Administration's farm bill proposal raises serious concern for the survival of peanuts

We cannot express strongly enough how discouraging, frustrating, and totally unacceptable that we find the CBO estimated budget and the recommendations made by USDA for the 2007 farm bill,” stated peanut farmer and Western Peanut Growers Association (WPGA) President Ted Higginbottom at a recent grower meeting in Seminole.

WPGA members are urgently trying to get this message to Congress before it's too late and they are forced to close the doors on their operations.

The Bush administration recently unveiled the 2007 farm bill proposals that many farmers object to strongly.

“The 2007 farm bill will be a determining factor on how the peanut industry survives, and with the current proposals things do not look good,” said Higginbottom.

The current USDA proposals cut the adjusted gross income limit of a farmer by 92 percent, making many producers ineligible for the farm program benefits. The proposal also eliminates the three-entity rule, which currently allows farmers the option of using multiple entities for business purposes, and the administration would cap the amount of payments that could be received by an individual farmer or farmer and his spouse.

“Cutting out the three entity rule will severely cripple a lot of farmers and put some out of business,” Higginbottom said. “Lowering the payment limit could certainly put more farmers out of business because they would not be able to take advantage of an above average crop. Farmers must be able to play catch up once in a while after suffering through poor crop years.”

Support cuts

For peanut growers to stay in business, Higginbottom contends, the next farm bill must address the repayment rate and storage and handling costs. The current proposal lowers the peanut loan rate from $355 to $336 per ton and eliminates the storage and handling payment.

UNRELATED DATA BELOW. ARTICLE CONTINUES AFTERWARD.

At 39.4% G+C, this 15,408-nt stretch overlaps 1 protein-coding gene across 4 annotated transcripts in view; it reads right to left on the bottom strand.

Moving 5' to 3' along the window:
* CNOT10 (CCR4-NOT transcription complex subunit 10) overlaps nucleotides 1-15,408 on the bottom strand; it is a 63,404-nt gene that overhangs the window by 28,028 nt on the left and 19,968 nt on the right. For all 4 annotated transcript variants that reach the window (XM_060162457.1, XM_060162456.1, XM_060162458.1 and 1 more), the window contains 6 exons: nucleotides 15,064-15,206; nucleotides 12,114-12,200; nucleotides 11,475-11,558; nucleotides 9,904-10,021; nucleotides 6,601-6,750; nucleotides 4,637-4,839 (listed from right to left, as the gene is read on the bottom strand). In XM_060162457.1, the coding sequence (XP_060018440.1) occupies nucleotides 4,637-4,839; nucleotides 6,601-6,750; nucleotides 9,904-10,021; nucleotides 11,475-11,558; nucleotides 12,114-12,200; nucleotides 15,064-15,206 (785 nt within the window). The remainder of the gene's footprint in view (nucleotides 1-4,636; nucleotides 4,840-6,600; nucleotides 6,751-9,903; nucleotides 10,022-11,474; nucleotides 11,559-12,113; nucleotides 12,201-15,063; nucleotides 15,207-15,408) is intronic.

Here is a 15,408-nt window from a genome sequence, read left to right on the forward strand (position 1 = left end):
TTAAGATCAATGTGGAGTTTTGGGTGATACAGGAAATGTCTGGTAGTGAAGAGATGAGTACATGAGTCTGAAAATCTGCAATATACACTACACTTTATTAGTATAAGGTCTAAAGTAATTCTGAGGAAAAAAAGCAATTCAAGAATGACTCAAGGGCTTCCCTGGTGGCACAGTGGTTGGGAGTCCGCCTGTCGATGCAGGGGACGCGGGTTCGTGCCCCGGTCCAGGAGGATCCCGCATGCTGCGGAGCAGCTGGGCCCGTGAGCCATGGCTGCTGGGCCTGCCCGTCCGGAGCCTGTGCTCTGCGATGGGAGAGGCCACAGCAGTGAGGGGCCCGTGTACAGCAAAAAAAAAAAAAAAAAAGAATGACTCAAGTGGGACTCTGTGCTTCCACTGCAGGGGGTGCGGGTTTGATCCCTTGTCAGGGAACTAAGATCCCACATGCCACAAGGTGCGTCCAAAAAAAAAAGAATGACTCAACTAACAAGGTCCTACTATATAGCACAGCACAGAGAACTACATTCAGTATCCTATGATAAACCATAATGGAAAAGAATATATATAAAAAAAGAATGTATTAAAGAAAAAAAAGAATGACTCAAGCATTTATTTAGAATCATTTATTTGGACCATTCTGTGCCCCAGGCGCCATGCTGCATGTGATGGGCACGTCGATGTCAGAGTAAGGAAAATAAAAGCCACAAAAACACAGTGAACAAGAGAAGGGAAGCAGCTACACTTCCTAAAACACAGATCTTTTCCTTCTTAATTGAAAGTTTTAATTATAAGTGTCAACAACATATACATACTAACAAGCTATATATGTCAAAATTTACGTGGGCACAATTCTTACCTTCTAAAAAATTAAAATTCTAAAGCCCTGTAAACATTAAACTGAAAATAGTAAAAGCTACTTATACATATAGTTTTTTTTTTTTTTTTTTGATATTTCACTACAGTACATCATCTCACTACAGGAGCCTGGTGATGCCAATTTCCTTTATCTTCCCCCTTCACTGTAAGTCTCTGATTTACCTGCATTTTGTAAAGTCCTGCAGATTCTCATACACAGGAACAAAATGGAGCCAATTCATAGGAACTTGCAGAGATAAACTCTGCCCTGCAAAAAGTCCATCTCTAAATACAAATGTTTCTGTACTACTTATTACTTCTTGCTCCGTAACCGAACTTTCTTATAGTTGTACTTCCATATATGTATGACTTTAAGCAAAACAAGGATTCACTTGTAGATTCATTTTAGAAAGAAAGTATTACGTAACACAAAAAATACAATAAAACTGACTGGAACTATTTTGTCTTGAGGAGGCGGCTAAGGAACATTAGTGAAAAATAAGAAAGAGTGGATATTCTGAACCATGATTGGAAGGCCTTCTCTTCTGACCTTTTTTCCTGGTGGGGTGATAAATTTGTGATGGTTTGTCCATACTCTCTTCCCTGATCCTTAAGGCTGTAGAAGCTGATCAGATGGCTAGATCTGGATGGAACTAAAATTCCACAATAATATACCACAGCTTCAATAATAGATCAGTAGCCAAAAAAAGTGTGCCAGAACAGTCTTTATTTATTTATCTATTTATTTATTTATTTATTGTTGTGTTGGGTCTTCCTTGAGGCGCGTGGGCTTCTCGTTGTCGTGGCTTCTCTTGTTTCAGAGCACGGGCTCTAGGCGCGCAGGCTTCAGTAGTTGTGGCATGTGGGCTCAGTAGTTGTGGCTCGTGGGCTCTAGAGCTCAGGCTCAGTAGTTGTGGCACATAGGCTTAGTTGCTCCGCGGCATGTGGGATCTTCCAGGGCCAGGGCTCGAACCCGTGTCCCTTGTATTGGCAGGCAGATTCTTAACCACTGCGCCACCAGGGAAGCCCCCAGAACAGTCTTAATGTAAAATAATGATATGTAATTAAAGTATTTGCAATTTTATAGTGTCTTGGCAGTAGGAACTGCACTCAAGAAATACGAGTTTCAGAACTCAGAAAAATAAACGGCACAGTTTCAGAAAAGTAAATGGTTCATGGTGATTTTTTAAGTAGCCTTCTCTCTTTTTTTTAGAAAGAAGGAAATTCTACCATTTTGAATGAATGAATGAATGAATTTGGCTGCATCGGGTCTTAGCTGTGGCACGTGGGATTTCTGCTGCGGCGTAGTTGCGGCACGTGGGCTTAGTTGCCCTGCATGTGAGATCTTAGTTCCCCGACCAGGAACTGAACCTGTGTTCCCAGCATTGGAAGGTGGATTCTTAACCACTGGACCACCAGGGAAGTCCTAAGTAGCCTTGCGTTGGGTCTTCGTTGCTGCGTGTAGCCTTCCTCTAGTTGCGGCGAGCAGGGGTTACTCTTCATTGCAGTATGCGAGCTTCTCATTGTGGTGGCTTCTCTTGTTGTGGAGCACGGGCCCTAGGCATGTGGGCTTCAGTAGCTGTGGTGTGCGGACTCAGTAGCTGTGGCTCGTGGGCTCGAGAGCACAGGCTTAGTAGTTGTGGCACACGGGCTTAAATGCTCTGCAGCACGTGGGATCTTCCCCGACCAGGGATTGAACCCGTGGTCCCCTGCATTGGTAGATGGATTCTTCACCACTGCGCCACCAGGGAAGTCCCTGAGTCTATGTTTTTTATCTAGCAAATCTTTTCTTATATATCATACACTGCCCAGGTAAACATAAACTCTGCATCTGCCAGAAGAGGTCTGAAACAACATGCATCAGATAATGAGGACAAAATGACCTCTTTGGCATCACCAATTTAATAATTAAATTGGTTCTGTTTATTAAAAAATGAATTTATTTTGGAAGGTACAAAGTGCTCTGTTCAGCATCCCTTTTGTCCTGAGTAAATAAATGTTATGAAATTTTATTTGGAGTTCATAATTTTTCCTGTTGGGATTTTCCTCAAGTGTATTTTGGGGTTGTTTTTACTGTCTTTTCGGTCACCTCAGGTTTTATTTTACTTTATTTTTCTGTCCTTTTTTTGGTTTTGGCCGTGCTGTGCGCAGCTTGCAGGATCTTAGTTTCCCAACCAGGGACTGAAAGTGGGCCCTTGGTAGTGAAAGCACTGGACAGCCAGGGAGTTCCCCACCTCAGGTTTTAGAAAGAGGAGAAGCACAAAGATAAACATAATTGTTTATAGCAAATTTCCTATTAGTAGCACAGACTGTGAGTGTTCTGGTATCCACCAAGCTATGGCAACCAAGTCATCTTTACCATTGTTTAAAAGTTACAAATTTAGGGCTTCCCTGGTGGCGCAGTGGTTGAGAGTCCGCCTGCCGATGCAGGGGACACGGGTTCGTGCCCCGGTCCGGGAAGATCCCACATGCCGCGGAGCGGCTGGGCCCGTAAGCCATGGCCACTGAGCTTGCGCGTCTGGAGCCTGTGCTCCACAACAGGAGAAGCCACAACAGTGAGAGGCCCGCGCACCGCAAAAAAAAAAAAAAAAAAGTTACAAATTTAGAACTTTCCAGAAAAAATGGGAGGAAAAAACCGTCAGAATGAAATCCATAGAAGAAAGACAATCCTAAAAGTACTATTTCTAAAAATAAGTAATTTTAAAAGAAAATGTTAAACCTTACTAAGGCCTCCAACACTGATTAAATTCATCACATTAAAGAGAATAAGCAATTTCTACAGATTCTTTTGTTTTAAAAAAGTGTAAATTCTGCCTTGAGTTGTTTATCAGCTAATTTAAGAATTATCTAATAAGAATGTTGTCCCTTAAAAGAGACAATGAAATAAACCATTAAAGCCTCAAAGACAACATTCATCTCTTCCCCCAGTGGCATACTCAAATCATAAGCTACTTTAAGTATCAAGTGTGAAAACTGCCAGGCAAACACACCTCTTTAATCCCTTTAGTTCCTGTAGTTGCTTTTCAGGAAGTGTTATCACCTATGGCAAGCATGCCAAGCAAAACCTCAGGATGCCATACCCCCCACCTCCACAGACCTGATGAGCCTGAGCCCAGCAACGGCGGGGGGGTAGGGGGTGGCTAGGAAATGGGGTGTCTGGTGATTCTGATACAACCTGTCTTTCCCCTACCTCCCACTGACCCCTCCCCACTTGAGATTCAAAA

“The total impact is a dramatic cut in program support payments to the peanut industry, and that can have an effect on any person living in America,” Higginbottom said. “If I close the door to my business I will not need any more John Deere tractors; that will affect the manufacturer who is in Illinois. It is a trickle down effect that everyone will feel.” Higginbottom said.

The 2007 farm bill will affect every American - by affecting farms and ranches; soil and water; rural communities; taxes and the food we eat. The farm bill must invest in the future of rural America through proven, effective strategies such as entrepreneurial development, conservation, community development, encouraging new farmers, and building assets in rural areas.

“It is time for producers like myself to take action before it is too late,” Higginbottom said at the Seminole meeting. “We must remember that Congress, not the administration, will draft language and direct funding as it relates to farm policy and the 2007 farm bill. It is critical that everyone who has any kind of business in rural American contact their congressmen.”

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